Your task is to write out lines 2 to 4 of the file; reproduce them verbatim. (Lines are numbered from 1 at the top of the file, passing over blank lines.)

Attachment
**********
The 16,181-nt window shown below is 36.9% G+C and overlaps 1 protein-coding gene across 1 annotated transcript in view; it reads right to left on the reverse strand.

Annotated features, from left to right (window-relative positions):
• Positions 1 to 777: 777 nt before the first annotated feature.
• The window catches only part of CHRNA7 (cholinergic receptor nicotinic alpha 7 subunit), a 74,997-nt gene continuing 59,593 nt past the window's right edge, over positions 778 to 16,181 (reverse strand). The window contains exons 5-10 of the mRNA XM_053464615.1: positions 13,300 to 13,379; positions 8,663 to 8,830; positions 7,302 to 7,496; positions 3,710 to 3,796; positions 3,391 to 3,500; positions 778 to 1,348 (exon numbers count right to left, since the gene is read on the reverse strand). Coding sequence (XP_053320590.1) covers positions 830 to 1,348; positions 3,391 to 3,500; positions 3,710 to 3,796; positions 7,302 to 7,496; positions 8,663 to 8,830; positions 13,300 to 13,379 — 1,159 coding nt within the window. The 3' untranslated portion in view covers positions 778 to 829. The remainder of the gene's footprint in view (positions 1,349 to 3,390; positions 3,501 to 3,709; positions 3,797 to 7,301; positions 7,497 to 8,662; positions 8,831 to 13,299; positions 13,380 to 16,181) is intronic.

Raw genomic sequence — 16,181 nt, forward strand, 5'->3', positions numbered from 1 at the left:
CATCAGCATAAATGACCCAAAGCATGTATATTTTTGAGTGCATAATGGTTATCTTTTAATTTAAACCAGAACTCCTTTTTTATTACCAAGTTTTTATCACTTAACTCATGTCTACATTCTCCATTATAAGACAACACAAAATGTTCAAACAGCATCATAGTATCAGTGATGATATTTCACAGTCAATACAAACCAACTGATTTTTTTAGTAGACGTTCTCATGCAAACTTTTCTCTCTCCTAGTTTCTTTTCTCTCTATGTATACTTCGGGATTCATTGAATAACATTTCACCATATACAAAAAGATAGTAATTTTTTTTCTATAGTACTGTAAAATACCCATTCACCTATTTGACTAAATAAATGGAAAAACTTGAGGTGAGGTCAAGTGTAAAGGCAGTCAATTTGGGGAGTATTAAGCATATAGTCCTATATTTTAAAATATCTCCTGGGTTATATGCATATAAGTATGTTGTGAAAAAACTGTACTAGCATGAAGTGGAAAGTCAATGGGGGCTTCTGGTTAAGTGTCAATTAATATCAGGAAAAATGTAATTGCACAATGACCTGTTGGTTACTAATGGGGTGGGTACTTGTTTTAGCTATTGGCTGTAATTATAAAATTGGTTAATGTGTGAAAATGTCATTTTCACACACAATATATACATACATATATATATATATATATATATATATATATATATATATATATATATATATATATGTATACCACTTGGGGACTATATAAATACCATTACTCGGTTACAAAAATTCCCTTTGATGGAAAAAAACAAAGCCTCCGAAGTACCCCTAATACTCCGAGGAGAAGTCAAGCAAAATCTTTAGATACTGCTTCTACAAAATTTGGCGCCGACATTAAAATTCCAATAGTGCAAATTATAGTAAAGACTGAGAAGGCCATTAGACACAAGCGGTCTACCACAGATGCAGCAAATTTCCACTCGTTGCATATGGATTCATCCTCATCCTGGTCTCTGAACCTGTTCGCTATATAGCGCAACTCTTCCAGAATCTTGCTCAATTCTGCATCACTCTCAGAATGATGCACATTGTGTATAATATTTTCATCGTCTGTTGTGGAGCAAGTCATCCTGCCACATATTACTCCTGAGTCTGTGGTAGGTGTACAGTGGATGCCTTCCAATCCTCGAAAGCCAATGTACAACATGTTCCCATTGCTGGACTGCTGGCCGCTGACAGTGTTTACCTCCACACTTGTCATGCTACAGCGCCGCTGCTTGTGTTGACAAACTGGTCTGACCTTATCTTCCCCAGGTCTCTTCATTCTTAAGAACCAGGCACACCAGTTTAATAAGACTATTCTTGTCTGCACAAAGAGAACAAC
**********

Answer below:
Annotated features, from left to right (window-relative positions):
• Positions 1 to 777: 777 nt before the first annotated feature.
• The window catches only part of CHRNA7 (cholinergic receptor nicotinic alpha 7 subunit), a 74,997-nt gene continuing 59,593 nt past the window's right edge, over positions 778 to 16,181 (reverse strand). The window contains exons 5-10 of the mRNA XM_053464615.1: positions 13,300 to 13,379; positions 8,663 to 8,830; positions 7,302 to 7,496; positions 3,710 to 3,796; positions 3,391 to 3,500; positions 778 to 1,348 (exon numbers count right to left, since the gene is read on the reverse strand). Coding sequence (XP_053320590.1) covers positions 830 to 1,348; positions 3,391 to 3,500; positions 3,710 to 3,796; positions 7,302 to 7,496; positions 8,663 to 8,830; positions 13,300 to 13,379 — 1,159 coding nt within the window. The 3' untranslated portion in view covers positions 778 to 829. The remainder of the gene's footprint in view (positions 1,349 to 3,390; positions 3,501 to 3,709; positions 3,797 to 7,301; positions 7,497 to 8,662; positions 8,831 to 13,299; positions 13,380 to 16,181) is intronic.